Technically, The Standard Pour is located on the corner of McKinney & Allen but, if you live in Uptown Dallas, you might as well consider it Main & Main. Center of the Universe. With the closing of Sfuzzi Uptown, TSP has formally established dominance as the perennial powerhouse for all things haute-cocktails and gourmet fare. Combine that with a sexy interior and even sexier clientele, and you’ve got a place to spend an enjoyable evening.
Last night, I sampled a couple staples and a few new seasonal dishes by executive chef Peja Krstic. Each intelligently paired with a cocktail from co-founder and head mixologist Brian McCullough.
While you imbibe the first round, the mix & match charcuterie board is a must for the table. We selected a balance of meats, cheeses, picked vegetables, stone ground mustard, and jellies, alongside potted salmon rillettes, duck pastrami, country-style pate with pistachios and Surryano ham. Favored bites included the salmon rillettes and duck pastrami, which was wonderfully lean yet full of flavor.
A menu veteran, TSP’s fried chicken continues to be a definite “go to.” At $13, it certainly earns the “best buy” award, as it’s easily shared between two people. Brined for hours in bath of salt, peppercorns, honey, rosemary, ginger, shallots, garlic and bay leaves, the skin exhibits a dark brown hue, which is wonderfully crisp. The batter provides a pleasant crunch just prior to experiencing the tender, succulent white meat. Served aside a glass jar of fresh cole slaw and potato salad, this dish was a nostalgic reminder of my grandmother’s homemade buttermilk fried chicken in North Carolina many years ago.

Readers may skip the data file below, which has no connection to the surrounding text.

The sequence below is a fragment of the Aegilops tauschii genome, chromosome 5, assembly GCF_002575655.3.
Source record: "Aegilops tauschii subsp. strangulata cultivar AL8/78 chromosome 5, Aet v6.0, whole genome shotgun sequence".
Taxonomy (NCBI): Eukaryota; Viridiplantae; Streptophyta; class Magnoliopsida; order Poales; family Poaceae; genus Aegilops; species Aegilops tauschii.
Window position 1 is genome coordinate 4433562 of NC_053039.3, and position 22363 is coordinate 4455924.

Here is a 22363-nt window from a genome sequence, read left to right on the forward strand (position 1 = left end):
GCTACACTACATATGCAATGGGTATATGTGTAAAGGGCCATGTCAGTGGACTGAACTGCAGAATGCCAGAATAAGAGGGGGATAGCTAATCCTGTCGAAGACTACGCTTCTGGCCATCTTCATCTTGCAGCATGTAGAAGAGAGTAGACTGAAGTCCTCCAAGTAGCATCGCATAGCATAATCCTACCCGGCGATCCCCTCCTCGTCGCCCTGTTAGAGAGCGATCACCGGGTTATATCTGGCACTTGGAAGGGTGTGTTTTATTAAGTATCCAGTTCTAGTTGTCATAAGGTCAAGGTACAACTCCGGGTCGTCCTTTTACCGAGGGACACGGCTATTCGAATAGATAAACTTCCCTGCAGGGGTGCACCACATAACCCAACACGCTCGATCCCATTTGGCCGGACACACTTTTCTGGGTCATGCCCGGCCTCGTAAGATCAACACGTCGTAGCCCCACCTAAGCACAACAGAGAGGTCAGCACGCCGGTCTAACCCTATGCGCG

The baby back ribs were a group darling, particularly when paired with the 12 year Yamizake based Honorable Death “Harakiri” – my favorite whisky cocktail of the evening. Served with pickled vegetables, baby carrots, breakfast radish and okra, each bite encapsulated summers past by way of its crisp char and brown sugar caramelization.
My personal favorite was the halibut, which was served with Bibb lettuce, fiddlehead ferns, English peas, young purple potatoes and white soy. Cousin of the flounder, the whitefish was light, flakey and packed with flavor. The fiddlehead ferns and English peas personified summer, and left me longing for the Atlantic.
The most unique dish of was the malloreddus pasta with fiddlehead ferns, Brussels sprouts, feta, bottarga, lemon and mint. The small, spiraled pasta played the perfect companion for retaining the complex elements emanating from each bite. Paired with a Torino “Cuma” Torrontés from Argentina, the dish was light and airy, yet displayed intelligent flavor profiles, notably by way of the demonstrative bottarga, which was sharply cut with lemon and mint. Ideal entrée for a summer afternoon on the patio.